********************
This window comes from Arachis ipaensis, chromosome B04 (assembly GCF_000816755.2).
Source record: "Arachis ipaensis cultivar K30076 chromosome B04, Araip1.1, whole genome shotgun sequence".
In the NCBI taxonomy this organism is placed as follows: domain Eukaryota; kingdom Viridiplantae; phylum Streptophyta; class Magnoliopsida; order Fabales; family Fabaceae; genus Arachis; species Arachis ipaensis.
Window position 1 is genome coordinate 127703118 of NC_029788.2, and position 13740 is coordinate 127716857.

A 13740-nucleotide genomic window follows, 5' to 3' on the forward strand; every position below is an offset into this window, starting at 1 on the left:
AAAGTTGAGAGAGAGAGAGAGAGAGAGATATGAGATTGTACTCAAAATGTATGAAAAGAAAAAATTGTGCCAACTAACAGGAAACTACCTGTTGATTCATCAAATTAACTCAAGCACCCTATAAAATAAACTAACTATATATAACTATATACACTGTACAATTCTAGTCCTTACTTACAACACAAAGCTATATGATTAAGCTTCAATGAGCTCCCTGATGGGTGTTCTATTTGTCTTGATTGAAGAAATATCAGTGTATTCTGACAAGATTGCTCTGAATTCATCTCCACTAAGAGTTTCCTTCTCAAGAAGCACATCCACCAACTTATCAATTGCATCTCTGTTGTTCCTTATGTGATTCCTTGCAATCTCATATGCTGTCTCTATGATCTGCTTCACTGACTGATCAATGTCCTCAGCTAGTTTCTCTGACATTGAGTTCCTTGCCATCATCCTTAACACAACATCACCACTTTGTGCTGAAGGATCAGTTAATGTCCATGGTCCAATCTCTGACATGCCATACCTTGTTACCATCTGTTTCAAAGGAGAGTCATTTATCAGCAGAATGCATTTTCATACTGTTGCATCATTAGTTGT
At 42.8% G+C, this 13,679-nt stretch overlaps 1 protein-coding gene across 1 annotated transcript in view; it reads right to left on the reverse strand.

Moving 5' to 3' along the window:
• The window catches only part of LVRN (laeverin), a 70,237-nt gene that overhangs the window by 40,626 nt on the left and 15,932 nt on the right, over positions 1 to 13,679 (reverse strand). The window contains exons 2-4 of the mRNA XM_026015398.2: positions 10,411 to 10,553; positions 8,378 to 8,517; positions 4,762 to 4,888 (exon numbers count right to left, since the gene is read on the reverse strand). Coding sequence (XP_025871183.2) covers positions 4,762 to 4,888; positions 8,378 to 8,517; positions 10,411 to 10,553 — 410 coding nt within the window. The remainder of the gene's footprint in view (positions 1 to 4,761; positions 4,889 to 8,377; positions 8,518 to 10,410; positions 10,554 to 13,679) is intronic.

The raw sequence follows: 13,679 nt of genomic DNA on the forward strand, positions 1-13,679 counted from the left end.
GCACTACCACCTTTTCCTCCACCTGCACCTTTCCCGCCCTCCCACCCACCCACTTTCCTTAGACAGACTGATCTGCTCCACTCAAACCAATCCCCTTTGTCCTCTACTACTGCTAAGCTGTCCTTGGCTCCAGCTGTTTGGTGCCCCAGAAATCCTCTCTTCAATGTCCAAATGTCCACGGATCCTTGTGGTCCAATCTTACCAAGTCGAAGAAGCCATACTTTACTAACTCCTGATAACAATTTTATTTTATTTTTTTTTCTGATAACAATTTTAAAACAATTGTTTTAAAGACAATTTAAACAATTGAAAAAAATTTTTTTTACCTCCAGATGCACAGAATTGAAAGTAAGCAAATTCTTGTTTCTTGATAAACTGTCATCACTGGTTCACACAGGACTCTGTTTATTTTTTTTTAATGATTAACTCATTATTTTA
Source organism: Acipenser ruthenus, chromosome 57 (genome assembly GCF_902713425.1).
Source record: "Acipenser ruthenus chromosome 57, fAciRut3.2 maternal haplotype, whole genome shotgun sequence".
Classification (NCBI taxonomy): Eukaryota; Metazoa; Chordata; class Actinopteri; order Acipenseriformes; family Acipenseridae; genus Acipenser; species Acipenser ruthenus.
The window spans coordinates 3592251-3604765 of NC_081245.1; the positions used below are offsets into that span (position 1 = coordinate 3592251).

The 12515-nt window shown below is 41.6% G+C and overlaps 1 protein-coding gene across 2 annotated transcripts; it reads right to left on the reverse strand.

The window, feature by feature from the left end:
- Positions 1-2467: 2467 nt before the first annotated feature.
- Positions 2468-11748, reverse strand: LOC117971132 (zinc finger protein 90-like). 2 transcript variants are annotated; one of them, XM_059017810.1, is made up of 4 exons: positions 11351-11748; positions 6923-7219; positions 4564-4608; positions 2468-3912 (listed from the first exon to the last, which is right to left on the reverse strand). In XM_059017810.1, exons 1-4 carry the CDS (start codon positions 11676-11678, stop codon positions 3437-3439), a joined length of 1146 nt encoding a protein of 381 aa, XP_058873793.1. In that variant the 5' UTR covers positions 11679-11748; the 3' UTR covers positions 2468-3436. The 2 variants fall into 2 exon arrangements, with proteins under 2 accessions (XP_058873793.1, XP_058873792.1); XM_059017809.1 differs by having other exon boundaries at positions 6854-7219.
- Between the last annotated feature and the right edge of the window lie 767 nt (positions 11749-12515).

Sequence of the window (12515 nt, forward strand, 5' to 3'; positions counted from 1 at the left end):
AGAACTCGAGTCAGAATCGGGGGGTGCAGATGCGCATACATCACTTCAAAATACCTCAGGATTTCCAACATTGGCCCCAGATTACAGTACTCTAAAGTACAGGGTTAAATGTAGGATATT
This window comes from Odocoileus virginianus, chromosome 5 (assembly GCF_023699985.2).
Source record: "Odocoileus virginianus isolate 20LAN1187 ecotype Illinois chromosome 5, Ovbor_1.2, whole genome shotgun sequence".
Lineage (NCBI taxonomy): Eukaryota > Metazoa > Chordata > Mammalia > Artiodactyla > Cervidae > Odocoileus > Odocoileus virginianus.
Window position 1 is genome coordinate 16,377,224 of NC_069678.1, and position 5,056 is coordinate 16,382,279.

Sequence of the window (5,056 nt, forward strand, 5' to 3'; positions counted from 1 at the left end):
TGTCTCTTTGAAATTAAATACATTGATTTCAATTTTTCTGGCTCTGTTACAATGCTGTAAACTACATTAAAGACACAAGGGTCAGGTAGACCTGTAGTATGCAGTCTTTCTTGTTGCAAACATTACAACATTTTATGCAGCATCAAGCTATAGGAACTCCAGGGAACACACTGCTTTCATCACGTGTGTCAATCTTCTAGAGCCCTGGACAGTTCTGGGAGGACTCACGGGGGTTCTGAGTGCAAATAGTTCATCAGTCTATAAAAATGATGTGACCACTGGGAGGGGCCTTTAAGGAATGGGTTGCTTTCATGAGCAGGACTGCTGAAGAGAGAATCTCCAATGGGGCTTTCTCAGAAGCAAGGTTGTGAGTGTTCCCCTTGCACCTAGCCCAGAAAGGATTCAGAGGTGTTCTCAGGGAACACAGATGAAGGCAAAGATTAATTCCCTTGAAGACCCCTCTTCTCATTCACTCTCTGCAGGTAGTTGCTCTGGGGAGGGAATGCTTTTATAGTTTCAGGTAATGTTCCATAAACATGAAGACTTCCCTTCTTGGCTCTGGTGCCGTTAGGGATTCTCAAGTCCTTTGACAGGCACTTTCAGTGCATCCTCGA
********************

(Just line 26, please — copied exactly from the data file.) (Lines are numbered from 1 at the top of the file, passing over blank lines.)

Window position 1 is genome coordinate 16,377,224 of NC_069678.1, and position 5,056 is coordinate 16,382,279.